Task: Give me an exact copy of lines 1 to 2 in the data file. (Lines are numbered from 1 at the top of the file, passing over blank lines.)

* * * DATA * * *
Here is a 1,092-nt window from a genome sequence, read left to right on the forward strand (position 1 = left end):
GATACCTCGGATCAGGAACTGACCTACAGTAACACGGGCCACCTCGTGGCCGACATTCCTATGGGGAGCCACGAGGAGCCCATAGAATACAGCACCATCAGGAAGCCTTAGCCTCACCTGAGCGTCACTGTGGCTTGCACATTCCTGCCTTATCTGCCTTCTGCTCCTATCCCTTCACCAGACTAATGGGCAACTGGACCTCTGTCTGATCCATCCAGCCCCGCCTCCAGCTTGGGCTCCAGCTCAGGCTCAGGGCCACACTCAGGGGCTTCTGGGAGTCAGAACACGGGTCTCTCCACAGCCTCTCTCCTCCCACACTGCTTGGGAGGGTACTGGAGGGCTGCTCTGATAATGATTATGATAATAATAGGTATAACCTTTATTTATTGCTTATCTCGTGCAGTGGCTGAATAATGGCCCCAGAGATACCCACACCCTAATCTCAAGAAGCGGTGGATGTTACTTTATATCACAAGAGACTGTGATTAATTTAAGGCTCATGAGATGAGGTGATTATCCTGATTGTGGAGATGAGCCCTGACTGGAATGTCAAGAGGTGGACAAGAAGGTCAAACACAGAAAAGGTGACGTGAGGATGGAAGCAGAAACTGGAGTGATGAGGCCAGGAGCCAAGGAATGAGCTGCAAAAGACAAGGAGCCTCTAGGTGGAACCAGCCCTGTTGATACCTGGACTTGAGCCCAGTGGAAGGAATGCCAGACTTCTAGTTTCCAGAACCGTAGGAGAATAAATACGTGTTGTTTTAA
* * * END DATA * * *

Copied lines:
Here is a 1,092-nt window from a genome sequence, read left to right on the forward strand (position 1 = left end):
GATACCTCGGATCAGGAACTGACCTACAGTAACACGGGCCACCTCGTGGCCGACATTCCTATGGGGAGCCACGAGGAGCCCATAGAATACAGCACCATCAGGAAGCCTTAGCCTCACCTGAGCGTCACTGTGGCTTGCACATTCCTGCCTTATCTGCCTTCTGCTCCTATCCCTTCACCAGACTAATGGGCAACTGGACCTCTGTCTGATCCATCCAGCCCCGCCTCCAGCTTGGGCTCCAGCTCAGGCTCAGGGCCACACTCAGGGGCTTCTGGGAGTCAGAACACGGGTCTCTCCACAGCCTCTCTCCTCCCACACTGCTTGGGAGGGTACTGGAGGGCTGCTCTGATAATGATTATGATAATAATAGGTATAACCTTTATTTATTGCTTATCTCGTGCAGTGGCTGAATAATGGCCCCAGAGATACCCACACCCTAATCTCAAGAAGCGGTGGATGTTACTTTATATCACAAGAGACTGTGATTAATTTAAGGCTCATGAGATGAGGTGATTATCCTGATTGTGGAGATGAGCCCTGACTGGAATGTCAAGAGGTGGACAAGAAGGTCAAACACAGAAAAGGTGACGTGAGGATGGAAGCAGAAACTGGAGTGATGAGGCCAGGAGCCAAGGAATGAGCTGCAAAAGACAAGGAGCCTCTAGGTGGAACCAGCCCTGTTGATACCTGGACTTGAGCCCAGTGGAAGGAATGCCAGACTTCTAGTTTCCAGAACCGTAGGAGAATAAATACGTGTTGTTTTAA